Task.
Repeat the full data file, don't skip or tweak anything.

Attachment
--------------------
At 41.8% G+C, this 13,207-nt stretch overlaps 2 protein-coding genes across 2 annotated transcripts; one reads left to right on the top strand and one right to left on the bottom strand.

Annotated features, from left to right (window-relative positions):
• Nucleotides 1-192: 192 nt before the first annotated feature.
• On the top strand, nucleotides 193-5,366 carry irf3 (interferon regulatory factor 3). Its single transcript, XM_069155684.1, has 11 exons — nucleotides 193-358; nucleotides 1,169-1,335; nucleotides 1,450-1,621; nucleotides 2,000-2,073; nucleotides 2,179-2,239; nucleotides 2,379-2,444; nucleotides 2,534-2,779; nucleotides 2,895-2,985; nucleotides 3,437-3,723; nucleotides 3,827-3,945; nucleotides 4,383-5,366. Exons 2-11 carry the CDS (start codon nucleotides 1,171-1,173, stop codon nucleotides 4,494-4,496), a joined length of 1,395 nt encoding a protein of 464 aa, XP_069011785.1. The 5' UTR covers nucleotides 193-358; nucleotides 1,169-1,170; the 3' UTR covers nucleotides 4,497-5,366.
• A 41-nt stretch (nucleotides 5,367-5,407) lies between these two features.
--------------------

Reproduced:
At 41.8% G+C, this 13,207-nt stretch overlaps 2 protein-coding genes across 2 annotated transcripts; one reads left to right on the top strand and one right to left on the bottom strand.

Annotated features, from left to right (window-relative positions):
• Nucleotides 1-192: 192 nt before the first annotated feature.
• On the top strand, nucleotides 193-5,366 carry irf3 (interferon regulatory factor 3). Its single transcript, XM_069155684.1, has 11 exons — nucleotides 193-358; nucleotides 1,169-1,335; nucleotides 1,450-1,621; nucleotides 2,000-2,073; nucleotides 2,179-2,239; nucleotides 2,379-2,444; nucleotides 2,534-2,779; nucleotides 2,895-2,985; nucleotides 3,437-3,723; nucleotides 3,827-3,945; nucleotides 4,383-5,366. Exons 2-11 carry the CDS (start codon nucleotides 1,171-1,173, stop codon nucleotides 4,494-4,496), a joined length of 1,395 nt encoding a protein of 464 aa, XP_069011785.1. The 5' UTR covers nucleotides 193-358; nucleotides 1,169-1,170; the 3' UTR covers nucleotides 4,497-5,366.
• A 41-nt stretch (nucleotides 5,367-5,407) lies between these two features.